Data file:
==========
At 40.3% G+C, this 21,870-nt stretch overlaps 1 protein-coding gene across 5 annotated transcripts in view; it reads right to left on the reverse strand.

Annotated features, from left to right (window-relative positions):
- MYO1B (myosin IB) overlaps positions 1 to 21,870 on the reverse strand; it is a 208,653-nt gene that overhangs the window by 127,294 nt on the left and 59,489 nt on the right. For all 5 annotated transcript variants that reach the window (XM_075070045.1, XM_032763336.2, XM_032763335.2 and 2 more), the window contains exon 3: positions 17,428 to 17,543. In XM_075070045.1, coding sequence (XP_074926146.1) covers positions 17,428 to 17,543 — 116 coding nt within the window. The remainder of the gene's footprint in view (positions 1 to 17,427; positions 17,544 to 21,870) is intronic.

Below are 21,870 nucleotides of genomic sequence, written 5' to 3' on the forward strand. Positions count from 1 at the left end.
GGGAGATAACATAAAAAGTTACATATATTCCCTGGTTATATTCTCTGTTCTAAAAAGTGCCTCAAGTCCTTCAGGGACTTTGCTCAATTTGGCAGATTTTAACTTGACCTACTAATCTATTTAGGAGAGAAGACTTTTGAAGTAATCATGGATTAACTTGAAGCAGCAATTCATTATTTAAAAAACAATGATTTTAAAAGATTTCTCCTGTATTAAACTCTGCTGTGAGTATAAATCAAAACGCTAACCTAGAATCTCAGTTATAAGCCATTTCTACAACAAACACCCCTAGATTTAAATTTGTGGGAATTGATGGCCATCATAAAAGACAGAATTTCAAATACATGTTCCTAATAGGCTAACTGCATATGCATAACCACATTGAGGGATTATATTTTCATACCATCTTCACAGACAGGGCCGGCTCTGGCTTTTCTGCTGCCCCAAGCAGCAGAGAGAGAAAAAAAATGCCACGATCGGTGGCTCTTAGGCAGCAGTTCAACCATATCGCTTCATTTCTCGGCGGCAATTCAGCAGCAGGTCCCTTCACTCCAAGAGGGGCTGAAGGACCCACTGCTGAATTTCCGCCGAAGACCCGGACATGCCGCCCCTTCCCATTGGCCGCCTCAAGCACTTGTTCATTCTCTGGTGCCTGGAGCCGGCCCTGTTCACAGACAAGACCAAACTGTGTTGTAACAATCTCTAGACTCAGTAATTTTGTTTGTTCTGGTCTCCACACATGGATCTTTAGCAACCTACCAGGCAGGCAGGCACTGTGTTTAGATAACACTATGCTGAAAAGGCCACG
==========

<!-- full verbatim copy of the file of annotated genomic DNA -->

At 40.3% G+C, this 21,870-nt stretch overlaps 1 protein-coding gene across 5 annotated transcripts in view; it reads right to left on the reverse strand.

Annotated features, from left to right (window-relative positions):
- MYO1B (myosin IB) overlaps positions 1 to 21,870 on the reverse strand; it is a 208,653-nt gene that overhangs the window by 127,294 nt on the left and 59,489 nt on the right. For all 5 annotated transcript variants that reach the window (XM_075070045.1, XM_032763336.2, XM_032763335.2 and 2 more), the window contains exon 3: positions 17,428 to 17,543. In XM_075070045.1, coding sequence (XP_074926146.1) covers positions 17,428 to 17,543 — 116 coding nt within the window. The remainder of the gene's footprint in view (positions 1 to 17,427; positions 17,544 to 21,870) is intronic.

Below are 21,870 nucleotides of genomic sequence, written 5' to 3' on the forward strand. Positions count from 1 at the left end.
GGGAGATAACATAAAAAGTTACATATATTCCCTGGTTATATTCTCTGTTCTAAAAAGTGCCTCAAGTCCTTCAGGGACTTTGCTCAATTTGGCAGATTTTAACTTGACCTACTAATCTATTTAGGAGAGAAGACTTTTGAAGTAATCATGGATTAACTTGAAGCAGCAATTCATTATTTAAAAAACAATGATTTTAAAAGATTTCTCCTGTATTAAACTCTGCTGTGAGTATAAATCAAAACGCTAACCTAGAATCTCAGTTATAAGCCATTTCTACAACAAACACCCCTAGATTTAAATTTGTGGGAATTGATGGCCATCATAAAAGACAGAATTTCAAATACATGTTCCTAATAGGCTAACTGCATATGCATAACCACATTGAGGGATTATATTTTCATACCATCTTCACAGACAGGGCCGGCTCTGGCTTTTCTGCTGCCCCAAGCAGCAGAGAGAGAAAAAAAATGCCACGATCGGTGGCTCTTAGGCAGCAGTTCAACCATATCGCTTCATTTCTCGGCGGCAATTCAGCAGCAGGTCCCTTCACTCCAAGAGGGGCTGAAGGACCCACTGCTGAATTTCCGCCGAAGACCCGGACATGCCGCCCCTTCCCATTGGCCGCCTCAAGCACTTGTTCATTCTCTGGTGCCTGGAGCCGGCCCTGTTCACAGACAAGACCAAACTGTGTTGTAACAATCTCTAGACTCAGTAATTTTGTTTGTTCTGGTCTCCACACATGGATCTTTAGCAACCTACCAGGCAGGCAGGCACTGTGTTTAGATAACACTATGCTGAAAAGGCCACG